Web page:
8   +   3   =  

Genre: Comedy, Drama, Romance

Directed by: Sam Esmail

Starring: Justin Long, Emmy Rossum, Kayla Servi, Eric Winter

We movie watchers are accustomed to a certain structure when it comes to a film’s plot. Beginning, middle and end, that’s the formula we expect, and why shouldn’t we? These three parts provide context and help mark the passing of time, they give us something to build up to and a definitive moment on which to conclude. Director Sam Esmail’s Comet doesn’t so much play with this traditional format, as to completely ignore it, resulting in a cinematic work of art that’s as beautiful as it is bewildering.

Set in what’s presumed to be a parallel universe, the story follows Kimberly (Emmy Rossum) and Dell (Justin Long) over the course of their six-year relationship. Told through fleeting scenes that travel back and forth through the years, we witness the strangely perfect couple as they meet, co-exist, break up and reunite.

Esmail’s debut feature is an incredibly ambitious and divisive film. It’s a high-concept romantic drama with elements of dark comedy that exist as a series of random moments rather than a cohesive narrative. In fact, it’s almost impossible to piece the scenes into chronological order, something that might frustrate the less patient watcher.
comet-stillIt feels as if Esmail is attempting to force cinemagoers to consider feature films in a less conventional way. At one point Rossum’s Kimberly muses over the nature of time-based art, perfectly capturing the essence of the movie in a single scene. “Movies, music, plays – it’s all time-based art. There’s a beginning and a middle and an end, and you have to see it from beginning to end. You’re restrained to that time line, that way of experiencing it.”

Given a traditional movie structure, Comet would likely have ended up as a cliché-ridden romance about star-crossed lovers in doomed alternate universes. Structured as a series of memories weaving in and out of each other like a fantasy, it feels original and poignant, almost as if it’s a piece of visual art intended for an installation. It deserves to be viewed at an outdoor cinema, projected into the night with a blanket of stars sparkling above.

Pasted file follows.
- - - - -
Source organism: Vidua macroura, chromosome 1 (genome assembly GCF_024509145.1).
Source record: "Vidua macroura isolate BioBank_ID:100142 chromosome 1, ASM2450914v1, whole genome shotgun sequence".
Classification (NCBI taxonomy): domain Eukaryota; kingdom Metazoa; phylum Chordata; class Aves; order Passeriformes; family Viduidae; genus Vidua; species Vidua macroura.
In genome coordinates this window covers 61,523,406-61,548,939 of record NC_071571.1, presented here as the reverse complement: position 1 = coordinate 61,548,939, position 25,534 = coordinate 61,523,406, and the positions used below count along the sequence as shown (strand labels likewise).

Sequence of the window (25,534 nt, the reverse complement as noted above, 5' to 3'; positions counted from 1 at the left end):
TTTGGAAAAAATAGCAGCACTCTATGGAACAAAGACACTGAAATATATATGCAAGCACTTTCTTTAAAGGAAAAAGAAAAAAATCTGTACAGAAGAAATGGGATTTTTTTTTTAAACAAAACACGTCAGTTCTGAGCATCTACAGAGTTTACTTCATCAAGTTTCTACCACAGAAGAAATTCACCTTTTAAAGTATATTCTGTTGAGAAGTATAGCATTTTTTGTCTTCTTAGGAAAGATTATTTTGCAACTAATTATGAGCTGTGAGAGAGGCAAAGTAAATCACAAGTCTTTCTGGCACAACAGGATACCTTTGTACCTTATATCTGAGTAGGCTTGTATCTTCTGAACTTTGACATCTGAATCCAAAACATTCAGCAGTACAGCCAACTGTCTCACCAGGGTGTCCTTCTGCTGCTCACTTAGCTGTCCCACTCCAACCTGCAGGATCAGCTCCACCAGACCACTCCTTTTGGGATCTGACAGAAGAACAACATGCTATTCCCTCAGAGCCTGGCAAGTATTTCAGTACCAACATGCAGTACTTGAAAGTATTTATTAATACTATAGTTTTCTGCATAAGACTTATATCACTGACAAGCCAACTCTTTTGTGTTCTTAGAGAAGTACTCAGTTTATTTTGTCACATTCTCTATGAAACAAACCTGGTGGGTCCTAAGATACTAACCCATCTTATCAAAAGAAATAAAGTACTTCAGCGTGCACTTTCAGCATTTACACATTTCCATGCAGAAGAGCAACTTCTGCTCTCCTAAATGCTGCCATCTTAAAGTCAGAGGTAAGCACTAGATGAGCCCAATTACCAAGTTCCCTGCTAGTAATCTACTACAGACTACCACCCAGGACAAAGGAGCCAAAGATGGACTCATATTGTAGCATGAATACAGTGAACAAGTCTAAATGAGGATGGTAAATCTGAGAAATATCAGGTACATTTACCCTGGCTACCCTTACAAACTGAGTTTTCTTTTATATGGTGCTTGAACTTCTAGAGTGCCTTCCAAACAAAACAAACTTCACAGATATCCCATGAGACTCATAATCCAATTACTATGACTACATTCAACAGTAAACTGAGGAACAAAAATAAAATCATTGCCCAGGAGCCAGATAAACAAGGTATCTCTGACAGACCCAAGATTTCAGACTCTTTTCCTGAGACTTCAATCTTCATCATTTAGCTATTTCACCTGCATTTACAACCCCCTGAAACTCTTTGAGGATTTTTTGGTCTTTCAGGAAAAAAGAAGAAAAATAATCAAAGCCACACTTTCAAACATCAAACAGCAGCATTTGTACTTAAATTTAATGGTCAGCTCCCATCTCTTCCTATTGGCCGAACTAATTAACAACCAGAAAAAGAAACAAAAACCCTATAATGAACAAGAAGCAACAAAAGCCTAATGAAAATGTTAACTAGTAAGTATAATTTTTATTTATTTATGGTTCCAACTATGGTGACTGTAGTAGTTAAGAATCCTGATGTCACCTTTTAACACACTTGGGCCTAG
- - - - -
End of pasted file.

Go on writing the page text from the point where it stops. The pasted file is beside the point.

If you’re able to get on board with the unusual edit – where scenes literally shake and crumble into each other – there’s a lot to enjoy about Comet. It’s an exquisitely shot movie; Eric Koretz’s cinematography is simultaneously delicate and jolting with its soft focus and off-centre framing. If only more films were this brave and inventive.

comet-posterRossum and Long also put in two very strong performances as the young and damaged central couple. Long’s deadpan delivery makes Dell a likeable and earnest character despite his outward narcissism, whilst Rossum lights up the screen as Kimberly, bringing a heart-warming vulnerability and warmth to the role. The quippy interplay between the two masks the occasionally pretentious script and their emotional connection has the power to conjure a tear or two when the credits roll.

Since its premiere at the Los Angeles Film Festival last year, Comet has garnered mixed reviews. The varied response is understandable too; it’s incredibly difficult to derail that desire for a concrete beginning, middle and end. I loved the fleeting nature of the story but still had to stop myself from attempting to piece together a logical timeline for the couple’s relationship. Dreamlike, poetic and quietly devastating, this is the type of movie that will sweep you away if you allow yourself to go with it.

★★★★

Send this to a friend